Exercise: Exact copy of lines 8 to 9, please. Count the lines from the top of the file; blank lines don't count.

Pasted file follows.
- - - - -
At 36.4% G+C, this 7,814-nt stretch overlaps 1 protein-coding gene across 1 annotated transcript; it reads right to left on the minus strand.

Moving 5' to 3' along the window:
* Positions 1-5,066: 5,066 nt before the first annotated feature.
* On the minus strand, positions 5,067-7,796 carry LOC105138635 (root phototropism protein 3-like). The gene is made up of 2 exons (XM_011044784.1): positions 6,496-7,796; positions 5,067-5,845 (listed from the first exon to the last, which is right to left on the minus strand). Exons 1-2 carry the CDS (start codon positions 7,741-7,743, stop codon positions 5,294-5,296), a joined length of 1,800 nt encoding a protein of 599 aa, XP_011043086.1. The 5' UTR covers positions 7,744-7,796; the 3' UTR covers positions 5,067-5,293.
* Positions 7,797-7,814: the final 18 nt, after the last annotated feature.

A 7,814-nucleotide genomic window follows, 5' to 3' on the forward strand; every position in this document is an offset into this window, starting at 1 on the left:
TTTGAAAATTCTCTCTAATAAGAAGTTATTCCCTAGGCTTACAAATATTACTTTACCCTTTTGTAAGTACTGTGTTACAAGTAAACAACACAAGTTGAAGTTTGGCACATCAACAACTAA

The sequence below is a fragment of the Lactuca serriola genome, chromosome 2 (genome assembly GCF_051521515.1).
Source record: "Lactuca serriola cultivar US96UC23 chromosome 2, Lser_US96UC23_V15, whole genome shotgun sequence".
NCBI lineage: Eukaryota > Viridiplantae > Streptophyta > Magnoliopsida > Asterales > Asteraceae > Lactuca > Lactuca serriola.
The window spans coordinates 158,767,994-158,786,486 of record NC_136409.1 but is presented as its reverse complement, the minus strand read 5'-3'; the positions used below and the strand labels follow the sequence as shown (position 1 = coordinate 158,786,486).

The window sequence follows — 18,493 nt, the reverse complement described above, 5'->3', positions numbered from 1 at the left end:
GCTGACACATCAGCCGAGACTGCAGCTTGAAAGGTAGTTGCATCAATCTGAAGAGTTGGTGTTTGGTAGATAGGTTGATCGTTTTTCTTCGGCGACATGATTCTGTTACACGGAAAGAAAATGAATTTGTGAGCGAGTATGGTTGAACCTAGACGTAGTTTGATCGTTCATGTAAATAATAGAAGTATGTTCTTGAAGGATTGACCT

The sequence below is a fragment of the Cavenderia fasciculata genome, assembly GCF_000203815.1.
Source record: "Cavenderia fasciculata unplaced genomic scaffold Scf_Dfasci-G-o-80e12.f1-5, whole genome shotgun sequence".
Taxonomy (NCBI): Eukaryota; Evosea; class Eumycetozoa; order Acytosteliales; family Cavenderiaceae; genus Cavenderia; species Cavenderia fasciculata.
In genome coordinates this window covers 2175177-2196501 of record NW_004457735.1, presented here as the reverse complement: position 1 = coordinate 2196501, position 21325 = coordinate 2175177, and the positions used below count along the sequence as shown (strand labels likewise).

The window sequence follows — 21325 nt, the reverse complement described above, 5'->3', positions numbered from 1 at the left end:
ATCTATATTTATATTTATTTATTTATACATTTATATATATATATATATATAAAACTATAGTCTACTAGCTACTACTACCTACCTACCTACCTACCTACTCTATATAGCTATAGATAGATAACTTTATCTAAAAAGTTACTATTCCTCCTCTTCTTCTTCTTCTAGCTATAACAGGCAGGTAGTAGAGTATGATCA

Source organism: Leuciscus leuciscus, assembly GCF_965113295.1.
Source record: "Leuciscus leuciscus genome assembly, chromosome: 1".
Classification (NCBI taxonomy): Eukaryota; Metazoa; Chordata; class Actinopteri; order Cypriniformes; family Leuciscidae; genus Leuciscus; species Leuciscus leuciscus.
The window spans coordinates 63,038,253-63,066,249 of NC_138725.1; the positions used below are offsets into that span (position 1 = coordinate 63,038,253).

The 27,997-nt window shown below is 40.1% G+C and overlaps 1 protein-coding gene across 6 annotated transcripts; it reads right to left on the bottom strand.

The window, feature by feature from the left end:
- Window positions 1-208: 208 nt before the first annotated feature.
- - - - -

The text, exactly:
The sequence below is a fragment of the Lactuca serriola genome, chromosome 2 (genome assembly GCF_051521515.1).
Source record: "Lactuca serriola cultivar US96UC23 chromosome 2, Lser_US96UC23_V15, whole genome shotgun sequence".